A comparison of the standard (top) and low-profile UniDIMM version (bottom). The standard UniDIMM version has the same dimensions as DDR4 SO-DIMMs.[1]:28

UniDIMM (short for Universal DIMM) is a specification for dual in-line memory modules (DIMMs), which are printed circuit boards (PCBs) designed to carry dynamic random-access memory (DRAM) chips. UniDIMMs can be populated with either DDR3 or DDR4 chips, with no support for any additional memory control logic; as a result, the computer's memory controller must support both DDR3 and DDR4 memory standards. The UniDIMM specification was created by Intel for its Skylake microarchitecture, whose integrated memory controller (IMC) supports both DDR3 (more specifically, the DDR3L low-voltage variant) and DDR4 memory technologies.[2][3][4]

UniDIMM is a SO-DIMM form factor available in two dimensions: 69.6 mm × 30 mm (2.74 by 1.18 inches) for the standard UniDIMM version (the same size as DDR4 SO-DIMMs[5]), and 69.6 mm × 20 mm (2.74 by 0.79 inches) for the low-profile version.[6][1]:28 UniDIMMs have a 260-pin edge connector, which has the same pin count as the one on DDR4 SO-DIMMs,[5] with the keying notch in a position that prevents incompatible installation by making UniDIMMs physically incompatible with standard DDR3 and DDR4 SO-DIMM sockets. Because of the lower operating voltage of DDR4 chips (1.2 V) compared with the operating voltage of DDR3 chips (1.5 V for regular DDR3 and 1.35 V for low-voltage DDR3L[7]), UniDIMMs are designed to contain additional built-in voltage regulation circuitry.[2][1]:2730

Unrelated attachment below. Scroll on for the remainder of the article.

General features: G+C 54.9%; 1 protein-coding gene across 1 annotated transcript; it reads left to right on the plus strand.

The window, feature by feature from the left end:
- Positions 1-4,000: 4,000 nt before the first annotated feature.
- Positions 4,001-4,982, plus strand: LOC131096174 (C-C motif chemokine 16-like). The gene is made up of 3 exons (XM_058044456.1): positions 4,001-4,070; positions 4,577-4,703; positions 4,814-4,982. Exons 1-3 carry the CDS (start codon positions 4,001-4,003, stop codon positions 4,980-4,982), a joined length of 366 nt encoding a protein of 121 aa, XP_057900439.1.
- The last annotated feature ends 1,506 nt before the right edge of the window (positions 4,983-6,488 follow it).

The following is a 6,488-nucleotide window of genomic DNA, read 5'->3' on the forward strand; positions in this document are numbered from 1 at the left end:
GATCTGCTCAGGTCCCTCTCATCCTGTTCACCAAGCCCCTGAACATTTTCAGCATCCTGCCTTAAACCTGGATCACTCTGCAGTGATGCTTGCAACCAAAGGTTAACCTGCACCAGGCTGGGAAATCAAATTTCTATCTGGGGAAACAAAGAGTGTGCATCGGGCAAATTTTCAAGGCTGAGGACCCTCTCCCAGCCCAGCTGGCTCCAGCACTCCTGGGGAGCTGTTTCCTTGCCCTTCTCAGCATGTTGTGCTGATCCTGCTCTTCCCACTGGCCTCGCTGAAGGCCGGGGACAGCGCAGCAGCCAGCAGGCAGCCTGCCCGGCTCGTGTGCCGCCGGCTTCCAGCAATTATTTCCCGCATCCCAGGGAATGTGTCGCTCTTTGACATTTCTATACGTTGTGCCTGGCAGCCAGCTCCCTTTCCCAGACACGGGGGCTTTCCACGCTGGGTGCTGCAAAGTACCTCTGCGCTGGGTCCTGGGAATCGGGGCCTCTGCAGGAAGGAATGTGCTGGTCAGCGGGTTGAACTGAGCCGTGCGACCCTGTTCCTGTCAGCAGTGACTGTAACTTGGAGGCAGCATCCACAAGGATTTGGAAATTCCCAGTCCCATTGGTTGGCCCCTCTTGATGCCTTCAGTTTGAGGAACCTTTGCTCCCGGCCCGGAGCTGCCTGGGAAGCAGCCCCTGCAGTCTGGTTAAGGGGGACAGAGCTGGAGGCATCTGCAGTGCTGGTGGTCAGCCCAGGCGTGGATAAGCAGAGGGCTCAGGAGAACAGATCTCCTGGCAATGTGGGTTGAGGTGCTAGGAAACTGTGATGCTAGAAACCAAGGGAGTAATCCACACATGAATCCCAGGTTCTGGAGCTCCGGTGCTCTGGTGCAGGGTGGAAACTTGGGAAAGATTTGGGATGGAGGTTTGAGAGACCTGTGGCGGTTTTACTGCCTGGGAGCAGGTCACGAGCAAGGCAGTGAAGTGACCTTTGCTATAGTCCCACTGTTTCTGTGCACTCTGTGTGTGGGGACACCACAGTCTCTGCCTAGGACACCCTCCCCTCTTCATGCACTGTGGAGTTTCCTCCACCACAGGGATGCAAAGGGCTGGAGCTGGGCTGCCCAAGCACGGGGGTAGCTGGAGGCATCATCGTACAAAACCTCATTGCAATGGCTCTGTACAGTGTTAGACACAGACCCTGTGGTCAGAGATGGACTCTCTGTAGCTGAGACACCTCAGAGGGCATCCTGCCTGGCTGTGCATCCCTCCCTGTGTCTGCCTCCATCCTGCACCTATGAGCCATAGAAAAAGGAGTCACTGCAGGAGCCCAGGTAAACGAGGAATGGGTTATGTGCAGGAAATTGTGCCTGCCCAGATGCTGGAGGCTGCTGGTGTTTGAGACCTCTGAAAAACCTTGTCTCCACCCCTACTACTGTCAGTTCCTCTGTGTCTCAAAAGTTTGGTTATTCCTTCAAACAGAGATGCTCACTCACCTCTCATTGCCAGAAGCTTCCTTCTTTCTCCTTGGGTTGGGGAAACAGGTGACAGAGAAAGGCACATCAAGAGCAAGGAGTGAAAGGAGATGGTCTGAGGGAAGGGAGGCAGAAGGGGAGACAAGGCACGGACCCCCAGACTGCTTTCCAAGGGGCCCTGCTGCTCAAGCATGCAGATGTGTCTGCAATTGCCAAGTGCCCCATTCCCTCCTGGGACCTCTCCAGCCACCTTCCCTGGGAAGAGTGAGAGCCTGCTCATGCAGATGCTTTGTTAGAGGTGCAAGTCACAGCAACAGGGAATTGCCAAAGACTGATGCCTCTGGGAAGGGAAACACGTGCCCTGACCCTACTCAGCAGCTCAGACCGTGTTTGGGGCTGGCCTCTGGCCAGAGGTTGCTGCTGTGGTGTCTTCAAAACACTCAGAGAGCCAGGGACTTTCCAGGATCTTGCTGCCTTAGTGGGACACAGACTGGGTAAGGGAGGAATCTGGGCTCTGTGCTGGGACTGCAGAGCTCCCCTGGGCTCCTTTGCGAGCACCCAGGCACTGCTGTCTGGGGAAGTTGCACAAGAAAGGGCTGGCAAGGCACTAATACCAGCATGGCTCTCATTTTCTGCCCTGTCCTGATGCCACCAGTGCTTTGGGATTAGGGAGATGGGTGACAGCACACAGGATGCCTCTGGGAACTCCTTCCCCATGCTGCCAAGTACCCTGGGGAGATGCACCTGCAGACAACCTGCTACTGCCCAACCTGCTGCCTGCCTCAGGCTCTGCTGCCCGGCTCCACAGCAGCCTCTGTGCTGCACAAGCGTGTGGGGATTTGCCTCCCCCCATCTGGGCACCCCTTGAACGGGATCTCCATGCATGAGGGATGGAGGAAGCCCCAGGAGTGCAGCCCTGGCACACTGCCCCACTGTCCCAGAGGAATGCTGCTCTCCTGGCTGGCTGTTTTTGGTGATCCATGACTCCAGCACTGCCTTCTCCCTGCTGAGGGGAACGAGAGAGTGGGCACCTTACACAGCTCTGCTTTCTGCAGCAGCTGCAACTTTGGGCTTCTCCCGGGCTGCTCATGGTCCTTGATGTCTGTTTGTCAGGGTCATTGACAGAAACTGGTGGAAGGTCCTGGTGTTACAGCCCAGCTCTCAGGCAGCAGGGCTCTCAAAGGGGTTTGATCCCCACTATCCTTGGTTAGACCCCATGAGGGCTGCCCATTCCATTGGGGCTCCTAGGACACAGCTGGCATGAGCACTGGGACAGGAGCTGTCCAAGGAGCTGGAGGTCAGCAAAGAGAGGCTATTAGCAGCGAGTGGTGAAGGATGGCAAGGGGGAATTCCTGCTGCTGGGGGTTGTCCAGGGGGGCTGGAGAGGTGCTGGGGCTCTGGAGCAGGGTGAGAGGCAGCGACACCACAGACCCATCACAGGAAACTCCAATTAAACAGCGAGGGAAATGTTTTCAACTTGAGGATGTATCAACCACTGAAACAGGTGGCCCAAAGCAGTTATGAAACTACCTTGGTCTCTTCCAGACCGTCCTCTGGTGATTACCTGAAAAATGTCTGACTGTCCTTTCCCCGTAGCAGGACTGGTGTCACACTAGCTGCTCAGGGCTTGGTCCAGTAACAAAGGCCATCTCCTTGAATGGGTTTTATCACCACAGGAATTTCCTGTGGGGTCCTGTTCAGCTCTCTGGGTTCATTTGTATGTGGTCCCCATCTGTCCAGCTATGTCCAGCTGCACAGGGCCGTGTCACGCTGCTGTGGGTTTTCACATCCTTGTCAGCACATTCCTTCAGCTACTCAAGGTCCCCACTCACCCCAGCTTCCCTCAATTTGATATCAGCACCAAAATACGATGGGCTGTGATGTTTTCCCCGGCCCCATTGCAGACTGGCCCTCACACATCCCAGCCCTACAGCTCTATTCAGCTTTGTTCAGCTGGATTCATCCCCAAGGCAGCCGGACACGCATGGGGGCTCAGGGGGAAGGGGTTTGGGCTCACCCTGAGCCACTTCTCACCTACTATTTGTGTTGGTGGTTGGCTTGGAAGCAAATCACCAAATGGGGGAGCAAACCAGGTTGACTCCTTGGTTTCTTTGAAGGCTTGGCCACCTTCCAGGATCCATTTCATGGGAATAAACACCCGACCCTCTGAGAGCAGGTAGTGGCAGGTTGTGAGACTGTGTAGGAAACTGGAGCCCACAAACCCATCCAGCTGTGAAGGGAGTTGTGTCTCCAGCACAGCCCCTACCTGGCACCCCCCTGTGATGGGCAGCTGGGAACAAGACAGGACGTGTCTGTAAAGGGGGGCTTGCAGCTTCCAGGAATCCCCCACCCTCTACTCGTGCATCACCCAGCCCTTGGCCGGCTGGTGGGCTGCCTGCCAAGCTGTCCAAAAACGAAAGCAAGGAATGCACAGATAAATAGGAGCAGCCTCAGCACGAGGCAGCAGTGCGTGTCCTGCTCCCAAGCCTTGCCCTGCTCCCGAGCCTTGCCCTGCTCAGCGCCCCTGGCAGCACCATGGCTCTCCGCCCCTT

The UniDIMM specification was created to ease the market transition from DDR3 to DDR4 SDRAM. In previous RAM standard transitions, as it was the case when DDR2 was phased out in favor of DDR3, having an emerging RAM standard as a new product line created a "chicken-and-egg" problem because its manufacturing is initially more expensive, yields low demand, and results in low production rates. The DDR2 to DDR3 transition issues were sometimes handled with specific motherboards that provided separate slots for DDR2 and DDR3 modules, out of which only one kind could be used.[8] By its design, the UniDIMM specification allows either DDR3 or DDR4 memory to be used in the same memory module slots, resulting in no wasted motherboard space that would otherwise be occupied by unused slots.[6]

As of September 2014, UniDIMM is not standardized by JEDEC,[2] having Kingston and Micron as its main supporters.[1]:28 Despite the availability of UniDIMM specification and announced manufacturer support, as of January 2016 there are no commercial UniDIMM products available and no release dates have been set by the manufacturers.

See also


  1. 1 2 3 4 Geof Findley; Becky Loop (September 16, 2014). "DDR4: The Right Memory for Your Next Server and High-End Desktop System" (PDF). intel.activeevents.com. Intel. Retrieved November 28, 2014.
  2. 1 2 3 "How Intel Plans to Transition Between DDR3 and DDR4 for the Mainstream". techpowerup.com. September 14, 2014. Retrieved November 20, 2014.
  3. Usman Pirzada (September 14, 2014). "Intel Skylake Could Feature Dual DDR3/DDR4 Memory Support with Double IMCs". wccftech.com. Retrieved November 20, 2014.
  4. Ian Cutress (August 5, 2015). "The Intel 6th Gen Skylake Review: Core i7-6700K and i5-6600K Tested". AnandTech. Retrieved August 7, 2015.
  5. 1 2 "DDR4 SDRAM SO-DIMM (MTA18ASF1G72HZ, 8GB) Datasheet" (PDF). Micron Technology. September 10, 2014. pp. 1, 18. Retrieved November 20, 2014.
  6. 1 2 Usman Pirzada (September 14, 2014). "Intel Launches UniDIMM Initiative – DDR3 and DDR4 RAMs for Laptops and Notebooks". wccftech.com. Retrieved November 20, 2014.
  7. "JEDEC Publishes Widely Anticipated DDR3L Low Voltage Memory Standard". JEDEC. July 26, 2010. Retrieved August 7, 2015.
  8. "Gigabyte DDR2/DDR3 Combo Motherboard: The Upgraders Choice". Gigabyte Technology. 2007. Retrieved November 28, 2014.

External links

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